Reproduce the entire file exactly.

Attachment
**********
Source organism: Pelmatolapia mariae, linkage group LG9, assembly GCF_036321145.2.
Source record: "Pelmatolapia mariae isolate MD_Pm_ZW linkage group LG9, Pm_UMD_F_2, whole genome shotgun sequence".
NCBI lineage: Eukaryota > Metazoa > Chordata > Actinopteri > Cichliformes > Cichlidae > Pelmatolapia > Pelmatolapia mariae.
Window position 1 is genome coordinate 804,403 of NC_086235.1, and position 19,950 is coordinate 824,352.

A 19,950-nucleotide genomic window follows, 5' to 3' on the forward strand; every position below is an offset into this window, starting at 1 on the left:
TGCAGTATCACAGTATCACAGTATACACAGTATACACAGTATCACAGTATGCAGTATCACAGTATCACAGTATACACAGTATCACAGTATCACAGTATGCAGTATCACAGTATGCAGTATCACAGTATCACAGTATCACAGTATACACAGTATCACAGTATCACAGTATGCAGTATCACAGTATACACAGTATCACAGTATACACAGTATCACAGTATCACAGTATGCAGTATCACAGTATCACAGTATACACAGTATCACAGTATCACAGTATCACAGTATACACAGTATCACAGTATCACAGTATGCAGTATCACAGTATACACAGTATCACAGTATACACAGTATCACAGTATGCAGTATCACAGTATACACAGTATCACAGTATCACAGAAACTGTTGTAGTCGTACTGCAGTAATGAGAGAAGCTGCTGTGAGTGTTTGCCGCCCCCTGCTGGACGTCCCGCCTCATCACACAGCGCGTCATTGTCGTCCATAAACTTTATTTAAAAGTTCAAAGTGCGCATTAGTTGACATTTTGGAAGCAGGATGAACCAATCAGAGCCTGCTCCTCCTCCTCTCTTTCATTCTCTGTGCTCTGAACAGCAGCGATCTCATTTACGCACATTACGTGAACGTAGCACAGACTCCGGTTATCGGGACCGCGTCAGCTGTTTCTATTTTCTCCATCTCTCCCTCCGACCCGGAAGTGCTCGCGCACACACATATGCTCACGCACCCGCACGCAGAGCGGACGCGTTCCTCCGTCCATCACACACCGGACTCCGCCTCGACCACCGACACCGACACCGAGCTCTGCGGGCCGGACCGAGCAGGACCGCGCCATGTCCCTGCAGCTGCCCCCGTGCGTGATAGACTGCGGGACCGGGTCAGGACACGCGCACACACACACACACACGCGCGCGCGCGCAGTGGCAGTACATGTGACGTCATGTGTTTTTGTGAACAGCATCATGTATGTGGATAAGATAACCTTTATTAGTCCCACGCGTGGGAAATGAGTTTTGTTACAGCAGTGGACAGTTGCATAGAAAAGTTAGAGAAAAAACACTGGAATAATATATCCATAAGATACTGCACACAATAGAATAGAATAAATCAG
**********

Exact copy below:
Source organism: Pelmatolapia mariae, linkage group LG9, assembly GCF_036321145.2.
Source record: "Pelmatolapia mariae isolate MD_Pm_ZW linkage group LG9, Pm_UMD_F_2, whole genome shotgun sequence".
NCBI lineage: Eukaryota > Metazoa > Chordata > Actinopteri > Cichliformes > Cichlidae > Pelmatolapia > Pelmatolapia mariae.
Window position 1 is genome coordinate 804,403 of NC_086235.1, and position 19,950 is coordinate 824,352.

A 19,950-nucleotide genomic window follows, 5' to 3' on the forward strand; every position below is an offset into this window, starting at 1 on the left:
TGCAGTATCACAGTATCACAGTATACACAGTATACACAGTATCACAGTATGCAGTATCACAGTATCACAGTATACACAGTATCACAGTATCACAGTATGCAGTATCACAGTATGCAGTATCACAGTATCACAGTATCACAGTATACACAGTATCACAGTATCACAGTATGCAGTATCACAGTATACACAGTATCACAGTATACACAGTATCACAGTATCACAGTATGCAGTATCACAGTATCACAGTATACACAGTATCACAGTATCACAGTATCACAGTATACACAGTATCACAGTATCACAGTATGCAGTATCACAGTATACACAGTATCACAGTATACACAGTATCACAGTATGCAGTATCACAGTATACACAGTATCACAGTATCACAGAAACTGTTGTAGTCGTACTGCAGTAATGAGAGAAGCTGCTGTGAGTGTTTGCCGCCCCCTGCTGGACGTCCCGCCTCATCACACAGCGCGTCATTGTCGTCCATAAACTTTATTTAAAAGTTCAAAGTGCGCATTAGTTGACATTTTGGAAGCAGGATGAACCAATCAGAGCCTGCTCCTCCTCCTCTCTTTCATTCTCTGTGCTCTGAACAGCAGCGATCTCATTTACGCACATTACGTGAACGTAGCACAGACTCCGGTTATCGGGACCGCGTCAGCTGTTTCTATTTTCTCCATCTCTCCCTCCGACCCGGAAGTGCTCGCGCACACACATATGCTCACGCACCCGCACGCAGAGCGGACGCGTTCCTCCGTCCATCACACACCGGACTCCGCCTCGACCACCGACACCGACACCGAGCTCTGCGGGCCGGACCGAGCAGGACCGCGCCATGTCCCTGCAGCTGCCCCCGTGCGTGATAGACTGCGGGACCGGGTCAGGACACGCGCACACACACACACACACGCGCGCGCGCGCAGTGGCAGTACATGTGACGTCATGTGTTTTTGTGAACAGCATCATGTATGTGGATAAGATAACCTTTATTAGTCCCACGCGTGGGAAATGAGTTTTGTTACAGCAGTGGACAGTTGCATAGAAAAGTTAGAGAAAAAACACTGGAATAATATATCCATAAGATACTGCACACAATAGAATAGAATAAATCAG